What is a mulch, and what can it do for my plants?
Mulches are a gardener’s salvation. They save plants, and they save time, money and a lot of hard work. Plus, they make the place look good. A mulch is any layer of covering over the top of the soil. It can be organic, such as compost, shredded tree leaves or ground pine bark, or it can be inorganic, such as the roll-type mulches you cut and fit around your plants, stones, river rock or chopped rubber tires. Mulches minimize the rate of temperature change in the soil. They reduce or eliminate weed growth. Mulches protect produce from splashing rains, and they also keep vegetables lifted off the soil surface, so they lessen the risk of insect and disease invasion. Mulches slow the movement of water across the soil surface so that more of it will penetrate into the root zone, and they also reduce the loss of topsoil in sandy, windy areas.
What types of plants will give the most color for the least work?
Strange as it seems, annuals are usually best. They’re colorful for 3 to 6 months, while even the best perennials usually flower for only a few weeks. Flowering shrubs and trees are the worst, blooming only for one to two weeks.
I read and hear about “groups” or “clusters” of plants, but what does that mean?
Nature often grows her plants in clumps and groves. As we’re trying to achieve that natural look in modern landscapes we, too, should avoid repeating the straight lines of our houses. By planting in curved lines, or checkerboard-style in little communities of the same species, we can get that natural look.
What is the best time to plant new trees and shrubs?
Most woody plants do especially well when they are set out in the fall. Serious horticulturists prefer fall plantings since it allows the plants the balance of the fall, all winter and all spring to establish their new roots before the summer’s hot, dry weather. Spring and summer plantings can also work well so long as you hand-water the new plants for the first season. Their roots will all be in the original soil ball from the nursery initially, and that soil will dry out much more quickly than the native soil in your landscape. Winter plantings work well, but avoid plants known to be winter-tender in your area.
Which side of the house will have the most damage to plants when it’s cold?
Surprisingly, the east and south sides. Plants on those sides will keep growing longer into the fall, so they’ll be less prepared for the winter. Plus, most extremely low temperatures happen when it is clear. Sunlight hits the leaves of plants on those two sides before it hits plants on the north and west. The rapid thawing causes a great deal of damage. look. For the record, odd numbers of plants are the most restful visually, especially when you’re dealing with comparatively small numbers of plants, for example, up to nine plants of a particular species.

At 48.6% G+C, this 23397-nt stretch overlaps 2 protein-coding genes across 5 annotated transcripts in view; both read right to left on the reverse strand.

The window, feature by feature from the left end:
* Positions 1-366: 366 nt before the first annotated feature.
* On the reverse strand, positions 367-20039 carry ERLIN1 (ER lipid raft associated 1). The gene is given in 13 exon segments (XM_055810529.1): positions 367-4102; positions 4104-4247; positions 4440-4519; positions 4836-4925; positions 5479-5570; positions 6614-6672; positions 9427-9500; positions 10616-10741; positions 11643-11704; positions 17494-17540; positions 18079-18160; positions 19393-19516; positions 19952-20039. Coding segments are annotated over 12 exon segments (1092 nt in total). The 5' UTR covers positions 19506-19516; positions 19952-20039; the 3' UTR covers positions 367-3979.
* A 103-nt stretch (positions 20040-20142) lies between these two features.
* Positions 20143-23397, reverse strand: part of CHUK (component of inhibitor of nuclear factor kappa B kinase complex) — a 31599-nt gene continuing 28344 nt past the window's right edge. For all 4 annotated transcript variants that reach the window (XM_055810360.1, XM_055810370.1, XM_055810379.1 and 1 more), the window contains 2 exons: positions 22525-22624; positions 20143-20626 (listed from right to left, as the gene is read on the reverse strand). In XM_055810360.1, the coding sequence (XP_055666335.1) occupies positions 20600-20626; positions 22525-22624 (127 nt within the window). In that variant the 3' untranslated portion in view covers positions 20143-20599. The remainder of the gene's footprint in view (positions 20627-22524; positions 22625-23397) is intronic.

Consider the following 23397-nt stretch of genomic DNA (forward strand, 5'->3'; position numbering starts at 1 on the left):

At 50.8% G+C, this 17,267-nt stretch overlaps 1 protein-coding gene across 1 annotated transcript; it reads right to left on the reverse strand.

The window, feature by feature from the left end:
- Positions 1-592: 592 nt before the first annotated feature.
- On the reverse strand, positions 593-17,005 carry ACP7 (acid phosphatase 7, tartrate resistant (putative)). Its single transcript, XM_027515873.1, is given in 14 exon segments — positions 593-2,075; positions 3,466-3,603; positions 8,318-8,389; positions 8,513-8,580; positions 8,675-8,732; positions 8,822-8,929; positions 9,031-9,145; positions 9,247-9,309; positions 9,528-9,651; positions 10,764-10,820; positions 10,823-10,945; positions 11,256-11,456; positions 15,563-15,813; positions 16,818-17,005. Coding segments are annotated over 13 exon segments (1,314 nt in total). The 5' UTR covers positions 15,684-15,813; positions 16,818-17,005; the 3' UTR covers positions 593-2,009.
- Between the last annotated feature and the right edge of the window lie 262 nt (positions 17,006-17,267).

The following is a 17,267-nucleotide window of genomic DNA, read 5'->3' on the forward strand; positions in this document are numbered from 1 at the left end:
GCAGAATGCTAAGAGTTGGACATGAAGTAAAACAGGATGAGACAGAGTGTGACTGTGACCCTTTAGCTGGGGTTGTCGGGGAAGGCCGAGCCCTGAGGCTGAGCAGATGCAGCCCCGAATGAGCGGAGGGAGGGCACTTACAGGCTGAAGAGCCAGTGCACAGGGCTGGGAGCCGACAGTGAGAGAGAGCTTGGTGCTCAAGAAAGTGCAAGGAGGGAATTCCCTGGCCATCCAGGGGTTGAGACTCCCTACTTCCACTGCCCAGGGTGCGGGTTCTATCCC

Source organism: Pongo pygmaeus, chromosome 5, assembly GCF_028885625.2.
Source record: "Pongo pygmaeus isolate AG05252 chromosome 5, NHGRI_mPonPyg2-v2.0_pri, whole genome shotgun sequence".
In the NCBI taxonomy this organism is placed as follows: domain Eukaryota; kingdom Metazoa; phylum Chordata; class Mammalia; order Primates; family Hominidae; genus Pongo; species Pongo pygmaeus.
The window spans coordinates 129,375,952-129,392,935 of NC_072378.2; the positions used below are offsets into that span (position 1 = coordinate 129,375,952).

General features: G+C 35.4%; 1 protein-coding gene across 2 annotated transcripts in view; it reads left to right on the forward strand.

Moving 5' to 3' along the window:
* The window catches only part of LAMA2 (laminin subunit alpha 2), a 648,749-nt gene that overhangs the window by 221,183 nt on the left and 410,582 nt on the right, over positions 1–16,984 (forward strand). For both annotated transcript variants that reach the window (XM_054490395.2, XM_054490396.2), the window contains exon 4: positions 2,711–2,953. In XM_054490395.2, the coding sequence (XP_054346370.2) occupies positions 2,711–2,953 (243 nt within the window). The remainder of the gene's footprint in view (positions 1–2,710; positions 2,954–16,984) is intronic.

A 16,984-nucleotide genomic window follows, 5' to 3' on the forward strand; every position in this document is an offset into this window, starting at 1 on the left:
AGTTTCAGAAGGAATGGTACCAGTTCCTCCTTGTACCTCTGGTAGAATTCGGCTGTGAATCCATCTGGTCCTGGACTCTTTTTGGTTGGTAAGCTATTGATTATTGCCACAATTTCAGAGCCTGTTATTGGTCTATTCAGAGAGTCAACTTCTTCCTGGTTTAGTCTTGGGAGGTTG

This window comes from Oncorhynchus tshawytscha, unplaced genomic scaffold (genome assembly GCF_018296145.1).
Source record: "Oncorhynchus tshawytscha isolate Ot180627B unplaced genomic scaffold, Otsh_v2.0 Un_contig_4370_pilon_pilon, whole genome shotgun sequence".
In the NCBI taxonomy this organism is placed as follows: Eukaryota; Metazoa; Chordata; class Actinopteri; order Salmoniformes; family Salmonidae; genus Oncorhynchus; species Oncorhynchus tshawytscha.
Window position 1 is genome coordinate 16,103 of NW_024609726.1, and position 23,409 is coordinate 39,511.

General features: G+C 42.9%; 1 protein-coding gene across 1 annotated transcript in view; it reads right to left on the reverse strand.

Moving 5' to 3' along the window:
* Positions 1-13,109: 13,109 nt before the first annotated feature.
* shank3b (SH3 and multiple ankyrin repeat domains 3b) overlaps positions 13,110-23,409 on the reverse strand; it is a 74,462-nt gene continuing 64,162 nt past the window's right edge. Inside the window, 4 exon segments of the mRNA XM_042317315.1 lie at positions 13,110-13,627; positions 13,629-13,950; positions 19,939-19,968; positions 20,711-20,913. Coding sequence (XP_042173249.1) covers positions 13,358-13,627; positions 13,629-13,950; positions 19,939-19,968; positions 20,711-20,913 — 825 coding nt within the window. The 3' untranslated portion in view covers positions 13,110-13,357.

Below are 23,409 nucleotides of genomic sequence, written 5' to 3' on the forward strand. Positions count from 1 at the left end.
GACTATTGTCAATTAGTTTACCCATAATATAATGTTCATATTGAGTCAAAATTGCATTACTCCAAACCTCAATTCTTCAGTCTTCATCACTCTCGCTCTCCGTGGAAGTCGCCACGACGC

I’d like to cut my water bills and conserve water. What tricks can you give?
Not too many tricks, just lots of common sense. First, choose plants that don’t require excessive amounts of water to stay healthy. Be sure your watering system is functioning properly, whether you use an automatic system or a hose with a sprinkler. Invest in a “smart” controller that will monitor weather conditions, soils, sun/shade, slopes and plants being grown before determining when sprinklers are to run. Mulch your plants liberally, preferably with compost or shredded bark and likely in combination with a roll-type mulch. Water early in the morning, when evaporation will be at its lowest. Learn to recognize drought symptoms in your plants, then water deeply and wait until they begin to dry out before watering again. Usually you’ll have one or two plants that will be the first to wilt. Drip irrigation is a very good plan wherever it’s practical.
How often should I water my plants?
There is no one good answer to this question because there are simply too many variables (species of plant, soil type, temperature, wind, level of growth activity, etc.). Remember that you don’t take a drink on a regular basis, nor will your plants need to be watered on any specific interval. Learn to recognize signs of drying plants, then water deeply. Wait until the plants begin to dry out before watering again. Whenever possible, leave your sprinkler system in the “Manual” mode. Turn it on only when the plants need water.
Is it better to water frequently and not to use as much at a watering, or less often and more heavily?
Definitely the latter. If you “sprinkle” the soil lightly, you’ll be encouraging shallow roots that will stay near the soil surface where the water is hitting. Water more deeply, then let the soil dry out somewhat before you water again. That will encourage your plants to develop much deeper roots, better able to withstand periods of drought.